After all the countless hours you’ve spent in the gym and on the track, the thirst to get back out there with your teammates or back into individual competition would be high. I’m sure you’ve wondered why your physio has held you back from getting that important tick of approval to return to play (RTP).
Well let me give you an insight into our decision making process when it gets to this stage of your rehab plan.
Firstly and possibly most importantly, we ensure that the injured area has healed appropriately based on standard healing times. For example, we know a broken bone usually takes around 6 weeks to heal, so RTP would definitely not be safe before this timeframe.
Next, we look at the body symmetry of important objective measures. Strength, flexibility and joint control are all important factors that should be as close to pre-injury baseline as possible. When a physio doesn’t have the information to your baseline measurements, they will often compare to your uninjured side to get a rough idea.
Thirdly, the physical requirements of your sport must match up to your current physical capacity. For example, AFL football requires components such as high speed and endurance running, agility, jumping and landing and power when being tackled or knocked off the ball. It is important that all components have been ticked off in training without any increase in symptoms and at pre-injury level prior to RTP.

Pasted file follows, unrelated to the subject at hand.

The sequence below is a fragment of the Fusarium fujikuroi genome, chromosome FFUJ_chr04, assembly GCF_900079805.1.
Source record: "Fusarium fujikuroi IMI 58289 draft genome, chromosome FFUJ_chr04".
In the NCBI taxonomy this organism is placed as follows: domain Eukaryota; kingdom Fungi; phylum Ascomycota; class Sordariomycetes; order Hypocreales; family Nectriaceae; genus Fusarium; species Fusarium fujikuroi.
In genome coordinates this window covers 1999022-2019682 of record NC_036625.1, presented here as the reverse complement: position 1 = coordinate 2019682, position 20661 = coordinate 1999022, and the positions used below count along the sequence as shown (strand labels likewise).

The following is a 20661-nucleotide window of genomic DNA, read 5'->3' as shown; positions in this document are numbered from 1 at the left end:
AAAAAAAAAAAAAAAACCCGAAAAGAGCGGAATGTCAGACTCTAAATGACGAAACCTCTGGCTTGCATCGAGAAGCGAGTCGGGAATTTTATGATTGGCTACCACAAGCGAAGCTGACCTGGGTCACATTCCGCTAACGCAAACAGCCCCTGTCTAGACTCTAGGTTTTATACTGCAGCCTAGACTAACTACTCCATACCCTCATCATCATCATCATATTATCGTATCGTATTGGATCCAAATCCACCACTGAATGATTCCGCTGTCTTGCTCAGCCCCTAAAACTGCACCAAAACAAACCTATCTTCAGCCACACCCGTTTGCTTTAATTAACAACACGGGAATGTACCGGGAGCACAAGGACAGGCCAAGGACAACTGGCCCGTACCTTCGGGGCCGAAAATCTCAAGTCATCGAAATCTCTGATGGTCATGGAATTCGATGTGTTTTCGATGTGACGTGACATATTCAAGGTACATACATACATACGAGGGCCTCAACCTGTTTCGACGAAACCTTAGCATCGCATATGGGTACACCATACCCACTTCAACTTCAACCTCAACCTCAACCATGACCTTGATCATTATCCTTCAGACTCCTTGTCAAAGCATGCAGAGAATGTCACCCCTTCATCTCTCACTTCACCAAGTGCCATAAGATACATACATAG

Training load is also a very important part in returning to play with as little risk of future injury as possible. There has been a lot of scientific research published recently in relation to making sure training load is built up safely to reduce risk of future injury. This is an important part in making the decision in RTP, in relation to whether the current training load compared to playing load is too high.
Finally, the psychological nature of RTP is also a very important consideration. If a player is not confident in returning to their chosen sport, they are likely to compete differently which can also put them at increased risk of injury.
Hopefully this overview can give you an idea of the aspects of your rehab plan you must tick off before helping you to achieve returning to your chosen sport at your best.